Bought a Muni...Now What?

So I just learned about extreme unicycling after years of riding forwards and backwards. I just began practicing one footed riding and can do a few revolutions so far, and thats the extent of my skills. So I just purchased a Torker DX 24 in. and when I get back from vacation the box will be sitting at my door! Do I just go out to my near by forest preserve off road trails and give it a go? Are there things I need to be good at before I uni? I was thinking Ide go right when I open my box with a friend and a camera and let the sick spills begin. Is this a really bad idea and if so what should I practice on my muni? Also can I do trials on this?

One thing, makes sure you put everything on the right side.

Right pedals and cranks on the right, left on the left, so when you pedal, it tightens your pedals and not tweak them out and ruin them.

Make sure everything is tight, youll probably have to cut the seatpost down to fit you, and keep the pressure in the tire kinda low.

It may take a tiny little bit to get used to the ride, but other than that, just start going for thing, and you can do trials lines on it.

I would suggest you should learn ideling some time soon otherwise just ride it how you want

well, idling isn’t really necessary for muniing, I don’t think. I’m still not that great at idling after like a year of riding.

Actually…I can idle

it is still a good thing to know

Protective gear!

Helmet, knee/shin guards, wrist guards, elbow pads, ankle suports.

Go ride, Have fun!!!

work on idling and some basic stuff that you don’t already know and tomarrow get up and go ride all day

he said he can idle…

As long as you can ride forward and backwards, you should be able to ride offroad without much problem. If you encouter some drops, don’t be scared, and just go for it! Dropping is a lot of fun, and your DX will hold up to anything you can dish it. I wish I had somewhere to Muni around here, but, now that I say this, the state park behind my house has a moutainbike trail…maybe i’ll go down there today and see how it is.

congrats on getting a muni!

  1. definantly get protective gear, 661 4x4 shinguards are great, definantl a helmet, elbow pads are good, but aren’t a must, and wrist guards/ankle supports are a good idea but I don’t bother with them.

  2. can you hop? pravtise hopping up curbs down curbs standing still moving sideways, moving forward, rolling hops, high hops. also, practise riding and hopping with the seat is front of you(sif). it will help your overall balance and make you be able to hop higher eventually.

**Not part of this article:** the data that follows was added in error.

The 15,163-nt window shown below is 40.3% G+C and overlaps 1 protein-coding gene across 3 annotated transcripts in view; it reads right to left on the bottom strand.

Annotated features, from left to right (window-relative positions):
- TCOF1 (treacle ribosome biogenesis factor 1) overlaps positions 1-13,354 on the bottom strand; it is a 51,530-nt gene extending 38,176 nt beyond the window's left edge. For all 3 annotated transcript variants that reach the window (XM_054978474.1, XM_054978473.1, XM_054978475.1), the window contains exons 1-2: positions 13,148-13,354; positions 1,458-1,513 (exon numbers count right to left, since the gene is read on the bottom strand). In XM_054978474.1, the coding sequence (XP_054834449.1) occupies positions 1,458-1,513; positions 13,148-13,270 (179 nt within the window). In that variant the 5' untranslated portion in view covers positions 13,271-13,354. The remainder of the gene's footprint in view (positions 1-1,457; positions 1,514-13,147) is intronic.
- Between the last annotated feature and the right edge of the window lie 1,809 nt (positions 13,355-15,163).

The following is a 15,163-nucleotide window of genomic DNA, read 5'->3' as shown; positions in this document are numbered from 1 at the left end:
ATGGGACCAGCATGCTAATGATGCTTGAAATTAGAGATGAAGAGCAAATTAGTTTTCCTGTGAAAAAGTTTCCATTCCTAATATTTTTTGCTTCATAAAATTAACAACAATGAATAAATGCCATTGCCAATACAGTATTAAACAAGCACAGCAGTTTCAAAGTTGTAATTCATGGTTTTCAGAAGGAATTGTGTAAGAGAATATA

3. jump off of everything you see, ledges, curbs, walls, stairs, anything!

  4. practise standstills, where you stay in one position withiut pedalling or hopping, just balancing.

that should cover most stuff.


Freemounting is useful. There isn’t always a convenient tree. Learning a static mount and a rolling mount will help as well. Mostly, get out there and ride. 661 4x4s are a good idea (especially if you have spikey pedals)

Each to his own. You don’t need our approval for what you enjoy doing.

The single most important skill in MUni is freemounting. 2, 3 or 10 miles from the start of the ride, and you are struggling to remount: horrible. Failing to freemount is exhausting and demoralising.

My own tactic is to ride fairly easy stuff and to allow myself to be tempted to divert onto the more difficult stuff. This way I get the satisfaction (and general practice) of riding substantial distances, whilst gradually pushing the limits. This tactic has led me to:

  • Ride 50 mile days from time to time.
  • Ride more and more difficult off road stuff.
  • Buy, er... too many unicycles. 8 at the last count, not including the two I've sold and the ultimate wheel that we never mention. [/LIST]

    There are three basic approaches to MUni:

  • Ride as far as you can over mixed and difficult terrain. I call this cross country.
  • Spend all day doing ever more difficult things within a small area.
  • Ride long easy distances, stopping every so often to session a particularly gnarly rock to the max. You may read irony into my adoption of the patois of the youthful. [/LIST]

    I go for the first, but that’s me.

    If you choose to do it, your unicycle will regularly take you on 10 and 20 mile journeys of exploration: exploration in the geographical sense, and in the sense of self-knowledge. The loneliness of the long distance unicyclist… it’s a sport where you set your own limits, then choose to exceed them. Watch a Kris Holm video and weep, or read one of my ride write ups and weep for rather different reasons.

    But the main thing is to ride.

  • Mikefule has an ultimate wheel!?

    Now that’s one write-up I want to read.

    You’ve got the muni, and presumably some protective gear, so like you said, go ahead and “let the slick spills begin”!

    d(’ ')b